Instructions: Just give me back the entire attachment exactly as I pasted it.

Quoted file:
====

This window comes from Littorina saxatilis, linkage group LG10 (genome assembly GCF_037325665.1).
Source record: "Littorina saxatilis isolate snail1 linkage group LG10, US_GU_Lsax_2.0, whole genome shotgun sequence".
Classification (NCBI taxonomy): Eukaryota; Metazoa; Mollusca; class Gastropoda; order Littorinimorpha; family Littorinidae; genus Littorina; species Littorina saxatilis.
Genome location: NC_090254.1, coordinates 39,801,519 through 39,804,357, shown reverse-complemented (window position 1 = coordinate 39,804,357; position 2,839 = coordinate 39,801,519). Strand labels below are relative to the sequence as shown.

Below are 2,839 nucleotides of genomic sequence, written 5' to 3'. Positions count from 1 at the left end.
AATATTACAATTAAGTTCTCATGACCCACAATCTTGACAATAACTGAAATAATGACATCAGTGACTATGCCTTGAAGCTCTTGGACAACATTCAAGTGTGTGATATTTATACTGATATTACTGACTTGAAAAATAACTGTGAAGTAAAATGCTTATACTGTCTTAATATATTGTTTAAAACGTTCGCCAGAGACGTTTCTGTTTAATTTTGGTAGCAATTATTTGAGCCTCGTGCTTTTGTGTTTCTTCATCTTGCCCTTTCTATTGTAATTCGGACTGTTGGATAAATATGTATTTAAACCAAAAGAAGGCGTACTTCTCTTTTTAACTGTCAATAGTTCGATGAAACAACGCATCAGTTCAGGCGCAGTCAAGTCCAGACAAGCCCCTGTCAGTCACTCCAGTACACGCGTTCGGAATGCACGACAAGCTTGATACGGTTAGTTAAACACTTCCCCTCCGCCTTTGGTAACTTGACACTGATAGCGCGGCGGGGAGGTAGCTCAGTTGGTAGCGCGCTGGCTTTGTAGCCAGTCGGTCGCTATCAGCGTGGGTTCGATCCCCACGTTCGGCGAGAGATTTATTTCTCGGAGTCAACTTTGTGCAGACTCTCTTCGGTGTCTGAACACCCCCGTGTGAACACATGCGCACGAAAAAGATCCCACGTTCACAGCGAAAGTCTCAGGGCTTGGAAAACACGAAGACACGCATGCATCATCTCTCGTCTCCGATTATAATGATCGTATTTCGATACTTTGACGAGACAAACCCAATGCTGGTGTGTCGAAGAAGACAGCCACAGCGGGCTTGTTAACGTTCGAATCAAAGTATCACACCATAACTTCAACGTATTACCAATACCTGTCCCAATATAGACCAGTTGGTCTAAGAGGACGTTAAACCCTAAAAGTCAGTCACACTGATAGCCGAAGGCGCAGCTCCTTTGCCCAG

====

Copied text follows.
This window comes from Littorina saxatilis, linkage group LG10 (genome assembly GCF_037325665.1).
Source record: "Littorina saxatilis isolate snail1 linkage group LG10, US_GU_Lsax_2.0, whole genome shotgun sequence".
Classification (NCBI taxonomy): Eukaryota; Metazoa; Mollusca; class Gastropoda; order Littorinimorpha; family Littorinidae; genus Littorina; species Littorina saxatilis.
Genome location: NC_090254.1, coordinates 39,801,519 through 39,804,357, shown reverse-complemented (window position 1 = coordinate 39,804,357; position 2,839 = coordinate 39,801,519). Strand labels below are relative to the sequence as shown.

Below are 2,839 nucleotides of genomic sequence, written 5' to 3'. Positions count from 1 at the left end.
AATATTACAATTAAGTTCTCATGACCCACAATCTTGACAATAACTGAAATAATGACATCAGTGACTATGCCTTGAAGCTCTTGGACAACATTCAAGTGTGTGATATTTATACTGATATTACTGACTTGAAAAATAACTGTGAAGTAAAATGCTTATACTGTCTTAATATATTGTTTAAAACGTTCGCCAGAGACGTTTCTGTTTAATTTTGGTAGCAATTATTTGAGCCTCGTGCTTTTGTGTTTCTTCATCTTGCCCTTTCTATTGTAATTCGGACTGTTGGATAAATATGTATTTAAACCAAAAGAAGGCGTACTTCTCTTTTTAACTGTCAATAGTTCGATGAAACAACGCATCAGTTCAGGCGCAGTCAAGTCCAGACAAGCCCCTGTCAGTCACTCCAGTACACGCGTTCGGAATGCACGACAAGCTTGATACGGTTAGTTAAACACTTCCCCTCCGCCTTTGGTAACTTGACACTGATAGCGCGGCGGGGAGGTAGCTCAGTTGGTAGCGCGCTGGCTTTGTAGCCAGTCGGTCGCTATCAGCGTGGGTTCGATCCCCACGTTCGGCGAGAGATTTATTTCTCGGAGTCAACTTTGTGCAGACTCTCTTCGGTGTCTGAACACCCCCGTGTGAACACATGCGCACGAAAAAGATCCCACGTTCACAGCGAAAGTCTCAGGGCTTGGAAAACACGAAGACACGCATGCATCATCTCTCGTCTCCGATTATAATGATCGTATTTCGATACTTTGACGAGACAAACCCAATGCTGGTGTGTCGAAGAAGACAGCCACAGCGGGCTTGTTAACGTTCGAATCAAAGTATCACACCATAACTTCAACGTATTACCAATACCTGTCCCAATATAGACCAGTTGGTCTAAGAGGACGTTAAACCCTAAAAGTCAGTCACACTGATAGCCGAAGGCGCAGCTCCTTTGCCCAG